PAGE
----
• Unlimited Page Views
  • Access to Over 130 million Newspaper Pages
  • Ability to View, Save, and Print
  • Articles featuring over 100 million people
  • Full Access To All Content including 10 Foreign Countries
  • Weekly Search Alerts - We search for you!
  • & Many More Features!
Subscribe for a 6 Month Membership only for $99.95
Best Value! Save -45%
Your Membership Includes:
  • Unlimited Page Views
  • Access to Over 130 million Newspaper Pages
  • Ability to View, Save, and Print
  • Articles featuring over 100 million people
  • Full Access To All Content including 10 Foreign Countries
  • Weekly Search Alerts - We search for you!
  • & Many More Features!

What our Customers Say:

"It is amazing how easy and exciting it is to access all of this information! I found hundreds of articles about my relatives from Germany! Well worth the subscription!" - Michael S.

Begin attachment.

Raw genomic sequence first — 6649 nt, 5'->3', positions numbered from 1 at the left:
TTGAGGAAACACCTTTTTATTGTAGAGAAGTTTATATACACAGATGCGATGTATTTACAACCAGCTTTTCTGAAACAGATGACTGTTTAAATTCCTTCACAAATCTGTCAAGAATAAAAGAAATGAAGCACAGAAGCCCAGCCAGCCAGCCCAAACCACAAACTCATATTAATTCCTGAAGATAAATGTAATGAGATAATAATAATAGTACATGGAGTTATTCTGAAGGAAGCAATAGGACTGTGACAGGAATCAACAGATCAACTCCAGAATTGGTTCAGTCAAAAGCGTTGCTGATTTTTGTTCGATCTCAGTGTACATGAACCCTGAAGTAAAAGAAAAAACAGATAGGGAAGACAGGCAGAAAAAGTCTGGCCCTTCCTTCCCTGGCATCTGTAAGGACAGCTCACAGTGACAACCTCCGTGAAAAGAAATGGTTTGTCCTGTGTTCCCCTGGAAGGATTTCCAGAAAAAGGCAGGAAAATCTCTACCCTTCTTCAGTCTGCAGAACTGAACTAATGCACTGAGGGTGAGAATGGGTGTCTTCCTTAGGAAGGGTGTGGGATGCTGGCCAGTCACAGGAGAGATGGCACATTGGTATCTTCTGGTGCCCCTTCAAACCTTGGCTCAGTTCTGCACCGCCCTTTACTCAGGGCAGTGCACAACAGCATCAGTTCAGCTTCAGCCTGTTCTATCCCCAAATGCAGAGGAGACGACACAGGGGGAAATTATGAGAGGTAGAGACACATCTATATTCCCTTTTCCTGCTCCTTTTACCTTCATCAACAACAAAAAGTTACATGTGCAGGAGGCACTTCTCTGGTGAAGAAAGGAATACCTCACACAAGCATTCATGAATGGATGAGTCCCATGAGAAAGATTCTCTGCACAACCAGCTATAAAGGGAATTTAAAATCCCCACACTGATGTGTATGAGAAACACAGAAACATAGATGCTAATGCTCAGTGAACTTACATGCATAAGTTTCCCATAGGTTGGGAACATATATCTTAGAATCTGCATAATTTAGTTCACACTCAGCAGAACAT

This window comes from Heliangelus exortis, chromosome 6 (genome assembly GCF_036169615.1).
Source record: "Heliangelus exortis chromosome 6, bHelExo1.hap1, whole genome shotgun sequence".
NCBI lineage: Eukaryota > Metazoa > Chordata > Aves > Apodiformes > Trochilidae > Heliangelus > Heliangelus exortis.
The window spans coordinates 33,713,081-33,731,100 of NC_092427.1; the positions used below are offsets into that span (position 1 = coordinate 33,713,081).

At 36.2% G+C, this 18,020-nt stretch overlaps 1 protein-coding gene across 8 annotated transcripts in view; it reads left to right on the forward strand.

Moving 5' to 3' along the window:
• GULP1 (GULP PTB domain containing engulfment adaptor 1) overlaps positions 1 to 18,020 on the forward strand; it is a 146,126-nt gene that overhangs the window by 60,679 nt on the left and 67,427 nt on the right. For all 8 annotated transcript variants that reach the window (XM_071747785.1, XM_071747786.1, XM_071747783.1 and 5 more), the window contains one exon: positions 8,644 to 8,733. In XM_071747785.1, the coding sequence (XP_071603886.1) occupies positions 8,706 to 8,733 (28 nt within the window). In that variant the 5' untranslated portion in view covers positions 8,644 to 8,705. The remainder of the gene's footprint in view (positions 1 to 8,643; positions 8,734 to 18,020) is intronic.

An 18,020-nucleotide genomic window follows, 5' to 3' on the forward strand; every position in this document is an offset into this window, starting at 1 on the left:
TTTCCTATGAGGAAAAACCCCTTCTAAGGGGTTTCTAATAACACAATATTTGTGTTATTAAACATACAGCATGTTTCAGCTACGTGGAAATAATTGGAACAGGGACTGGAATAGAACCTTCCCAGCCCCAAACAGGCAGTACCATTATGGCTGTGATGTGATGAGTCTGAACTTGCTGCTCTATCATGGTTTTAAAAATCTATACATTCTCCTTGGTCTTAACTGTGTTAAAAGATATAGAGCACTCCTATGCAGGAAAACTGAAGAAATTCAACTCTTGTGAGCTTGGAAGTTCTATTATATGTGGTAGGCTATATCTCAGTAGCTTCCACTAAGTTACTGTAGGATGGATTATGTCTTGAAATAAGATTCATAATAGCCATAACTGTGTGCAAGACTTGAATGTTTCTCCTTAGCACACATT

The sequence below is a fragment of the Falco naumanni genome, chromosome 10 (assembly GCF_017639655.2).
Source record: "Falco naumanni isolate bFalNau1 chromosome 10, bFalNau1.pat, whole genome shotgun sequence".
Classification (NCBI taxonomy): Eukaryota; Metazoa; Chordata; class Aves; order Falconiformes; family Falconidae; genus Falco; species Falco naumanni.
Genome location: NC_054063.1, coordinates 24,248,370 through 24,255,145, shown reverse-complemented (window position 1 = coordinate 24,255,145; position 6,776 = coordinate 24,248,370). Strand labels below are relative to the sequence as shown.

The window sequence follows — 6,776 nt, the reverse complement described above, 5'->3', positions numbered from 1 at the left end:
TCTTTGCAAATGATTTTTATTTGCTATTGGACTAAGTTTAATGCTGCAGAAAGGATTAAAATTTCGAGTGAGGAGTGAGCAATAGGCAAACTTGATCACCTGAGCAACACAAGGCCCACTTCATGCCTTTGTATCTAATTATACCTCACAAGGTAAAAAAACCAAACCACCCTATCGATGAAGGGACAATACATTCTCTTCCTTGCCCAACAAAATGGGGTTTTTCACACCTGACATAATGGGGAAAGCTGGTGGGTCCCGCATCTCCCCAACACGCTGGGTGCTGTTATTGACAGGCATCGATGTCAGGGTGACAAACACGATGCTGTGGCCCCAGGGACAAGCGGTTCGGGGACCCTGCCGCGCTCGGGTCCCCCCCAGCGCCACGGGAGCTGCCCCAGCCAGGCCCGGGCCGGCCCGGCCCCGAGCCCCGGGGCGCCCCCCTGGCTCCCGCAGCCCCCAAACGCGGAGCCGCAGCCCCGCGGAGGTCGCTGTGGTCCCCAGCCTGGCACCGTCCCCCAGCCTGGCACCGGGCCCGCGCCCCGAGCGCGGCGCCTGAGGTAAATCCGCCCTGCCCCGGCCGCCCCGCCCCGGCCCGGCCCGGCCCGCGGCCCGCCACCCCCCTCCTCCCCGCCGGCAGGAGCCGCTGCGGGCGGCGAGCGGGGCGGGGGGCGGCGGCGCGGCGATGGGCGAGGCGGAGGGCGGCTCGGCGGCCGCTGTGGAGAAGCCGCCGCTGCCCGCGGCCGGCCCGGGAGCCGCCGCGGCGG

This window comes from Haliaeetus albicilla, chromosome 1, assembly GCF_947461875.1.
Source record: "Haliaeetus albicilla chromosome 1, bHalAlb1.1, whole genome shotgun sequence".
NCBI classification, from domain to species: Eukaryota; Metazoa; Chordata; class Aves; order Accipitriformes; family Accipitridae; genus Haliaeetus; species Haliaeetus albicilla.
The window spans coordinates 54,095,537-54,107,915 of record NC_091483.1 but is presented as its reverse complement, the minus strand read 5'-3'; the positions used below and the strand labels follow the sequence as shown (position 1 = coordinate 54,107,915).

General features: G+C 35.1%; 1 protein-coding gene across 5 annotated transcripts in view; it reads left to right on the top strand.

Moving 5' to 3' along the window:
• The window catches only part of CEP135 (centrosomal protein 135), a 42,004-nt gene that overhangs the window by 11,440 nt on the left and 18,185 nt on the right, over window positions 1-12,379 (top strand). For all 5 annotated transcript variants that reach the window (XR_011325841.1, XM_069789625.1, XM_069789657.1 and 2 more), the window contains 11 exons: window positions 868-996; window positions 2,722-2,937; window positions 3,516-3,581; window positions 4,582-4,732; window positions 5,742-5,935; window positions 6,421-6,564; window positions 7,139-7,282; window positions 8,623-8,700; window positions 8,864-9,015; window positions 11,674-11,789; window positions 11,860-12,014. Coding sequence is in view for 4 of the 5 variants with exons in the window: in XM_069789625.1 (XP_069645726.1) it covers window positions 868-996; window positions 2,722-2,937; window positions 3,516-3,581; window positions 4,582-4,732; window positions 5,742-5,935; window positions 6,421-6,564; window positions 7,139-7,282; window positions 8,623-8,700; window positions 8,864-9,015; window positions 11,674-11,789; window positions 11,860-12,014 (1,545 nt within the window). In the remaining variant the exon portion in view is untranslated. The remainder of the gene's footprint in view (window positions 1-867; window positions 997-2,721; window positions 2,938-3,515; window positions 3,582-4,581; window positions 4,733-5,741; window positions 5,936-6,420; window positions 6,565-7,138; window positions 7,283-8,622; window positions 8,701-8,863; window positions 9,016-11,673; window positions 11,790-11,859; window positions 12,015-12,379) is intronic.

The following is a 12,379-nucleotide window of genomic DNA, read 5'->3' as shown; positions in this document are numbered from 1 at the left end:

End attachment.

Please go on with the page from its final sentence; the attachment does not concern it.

"I love this site. It's interesting to read articles about different family members. I've found articles as well as an obituary about an uncle who passed away before I was born, and another about a great aunt. It's great for helping with genealogy." - Patricia T.

"A great research tool. Allows me to view events and gives me incredible insight into the stories of the past." - Charles S.

Search Billions of Newspaper Articles 130 Million+ Pages and More Added Weekly!

Uncover 400+ Years
of Newspaper Archives
(1607 to today!)

Browse by Date

Research Newspaper Articles from 11 Countries
& all 50 U.S. States

Browse by Location

Explore 6,200+ Current &
Historical Newspaper Titles
and Counting!

Browse by Publication